First person shooter that enable some form of local multiplayer are a dying breed. Bar the one or two yearly exceptions, you’d be hard pressed to find a title in the genre that doesn’t emphasis its online component over playing with someone sat alongside you. Now, with MMO hybrids such as Destiny and The Division stepping on the scene, we’re even further away from our local multiplayer roots than ever before, trapped in a dimension where having an internet connection is pretty much mandatory.
Sadly, there’ll be a generation of gamers who never get to experience the thrill of a split-screen firefight as four people huddle around the same console. It’s a shame, especially when you look back at iconic games like GoldenEye, TimeSplitters, and Halo 2. However, shooters have arguably evolved too much to go back now.
For some, that’s nothing but a good thing. Although there’s definitely an air of nostalgia surrounding split-screen multiplayer, it wasn’t exactly the perfect way to throwdown against your close friends. For one, your play area and interface was shrunk down to 25% of its normal size, forcing you squint when picking out weapons and power-ups during a match. Then there was the particularly sensitive issue of “screen cheating”.
Even before my years as a hardcore gamer, I remember spying the movements of my brother and friends when playing shooters with them. Instead of immensely detailed mini-maps, UAV radars, and heartbeat sensors, the only way to get a good angle on your opponent was to view the battle from their perspective. Whether you class it as cheating or not, it has become somewhat of an ancient art. Until now of course…
Cue Screencheat, a clever FPS throwback by Samurai Punk. Instead of lamenting the decline of split-screen shooters, this independent Melbourne-based studio has used it to form the basis of their own multiplatform debut.
If you’ve read up to this point, chances are, you already have a good grip on the game’s premise. There’s no story-driven single player component, nor is there an extensive suite of online progression systems. Instead, Screencheat takes the genre back to its roots yet feels modern at the same time. Although the game builds itself around one central gimmick, we’d hesitate to brand it as regressive or outdated.
Whether playing online, locally, or against bots, setup takes a mere few seconds before the game drops you into an arena. With the screen split into quadrants, it won’t take long for players to discover Screencheat’s trump card. You see, although the game allows you to spy on your opponents, none the avatars are actually visible in game. Even when standing within inches of each other, you’ll have no way of truly knowing where the other player is.
Terribly fiendish, it’s a mechanic that force you multi-task, stalking the map while always keeping an eye on the other three screens. Your opponents may be invisible, but that’s not to say they can completely avoid detection. Each of Screencheat’s zany weapons is tagged with a certain animation – some more overt than others – that can often signpost someone’s position. Spot a rogue tuft of flame and you’ll know there’s someone waiting to smash your melon in with a candelabra closeby. What’s great about this approach to gameplay is that it works just as well online, with everyone still presented with the same split-screen view.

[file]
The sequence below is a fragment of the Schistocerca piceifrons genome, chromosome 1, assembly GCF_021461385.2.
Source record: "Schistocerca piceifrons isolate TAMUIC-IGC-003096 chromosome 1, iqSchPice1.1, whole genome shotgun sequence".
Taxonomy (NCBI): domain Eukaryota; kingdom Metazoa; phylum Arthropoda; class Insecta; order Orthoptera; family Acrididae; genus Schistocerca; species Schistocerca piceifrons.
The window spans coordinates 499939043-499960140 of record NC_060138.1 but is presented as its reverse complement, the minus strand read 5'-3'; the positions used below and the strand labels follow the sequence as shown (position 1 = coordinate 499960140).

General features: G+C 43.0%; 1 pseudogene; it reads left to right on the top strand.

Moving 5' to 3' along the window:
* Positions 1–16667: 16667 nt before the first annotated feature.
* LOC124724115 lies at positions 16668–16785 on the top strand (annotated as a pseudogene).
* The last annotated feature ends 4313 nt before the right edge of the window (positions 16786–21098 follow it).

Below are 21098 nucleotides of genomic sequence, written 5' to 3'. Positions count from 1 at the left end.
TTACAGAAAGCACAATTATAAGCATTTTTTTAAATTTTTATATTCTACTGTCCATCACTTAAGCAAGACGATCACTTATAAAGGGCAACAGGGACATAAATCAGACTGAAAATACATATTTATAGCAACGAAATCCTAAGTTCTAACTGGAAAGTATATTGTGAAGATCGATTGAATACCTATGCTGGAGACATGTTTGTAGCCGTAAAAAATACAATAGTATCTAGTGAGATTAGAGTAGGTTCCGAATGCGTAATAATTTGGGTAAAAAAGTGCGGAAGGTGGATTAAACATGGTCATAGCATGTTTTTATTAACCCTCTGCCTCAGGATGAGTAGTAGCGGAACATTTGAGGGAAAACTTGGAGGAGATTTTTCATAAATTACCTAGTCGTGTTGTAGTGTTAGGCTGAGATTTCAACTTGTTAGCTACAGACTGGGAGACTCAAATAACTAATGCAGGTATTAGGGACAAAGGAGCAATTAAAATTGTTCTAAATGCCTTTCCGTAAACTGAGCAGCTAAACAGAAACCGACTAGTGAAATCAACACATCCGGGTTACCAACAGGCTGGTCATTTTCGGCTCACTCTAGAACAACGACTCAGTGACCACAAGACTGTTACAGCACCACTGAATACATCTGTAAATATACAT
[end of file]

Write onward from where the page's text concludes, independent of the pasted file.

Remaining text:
Aside from your bog standard deathmatch, there’s a slew of familiar modes to get stuck into. Whether fragging a control point in Hillcampers, or pilfering coins in Gold Rush, they’re all great fun despite being based on traditional archetypes. There’s also a neat bundle of time trials to tackle, doubling up as a training mode in which to test out some of the more exotic weapons. One mode that stands out in particular is Murder Mystery, a lethal FPS/Cluedo mash-up. Each player will be given a hand of cards, instructing them who to kill and with what weapon, leading to all kinds of madness.
Screencheat could easily be labeled as a party shooter, if ever there were such a thing. Where many of its contemporaries feel overly tactical and complex, here’s a game that’s perfect for the odd fifteen minute drop-in with friends, as you blitz your way through a menagerie of modes.
With cartoon violence being such a core focus, this makes the overall lack of detail easy to overlook. Each of the game’s maps are fairly basic, as are the ragdolls that appear whenever a player is killed. Obsessing too much over environmental detail would have been a pointless exercise however given how each one is split into colour-coded areas. Combined with the occasional landmark and prop, these coloured zones are designed to help you pinpoint another player’s position.
Unique, accessible, and hilarious to play with friends, Screencheat comes together nicely in one neat little package. It’s a chaotically nostalgic trip down memory lane and one that Samurai Punk has fleshed out nicely with a range of systems that shooter fans will be comfortable with. That said, it’s tenure over the sitting room may be short-lived. Although fun in small bursts, it doesn’t have quite the same staying power or online community that other games enjoy.
Version Tested: PS4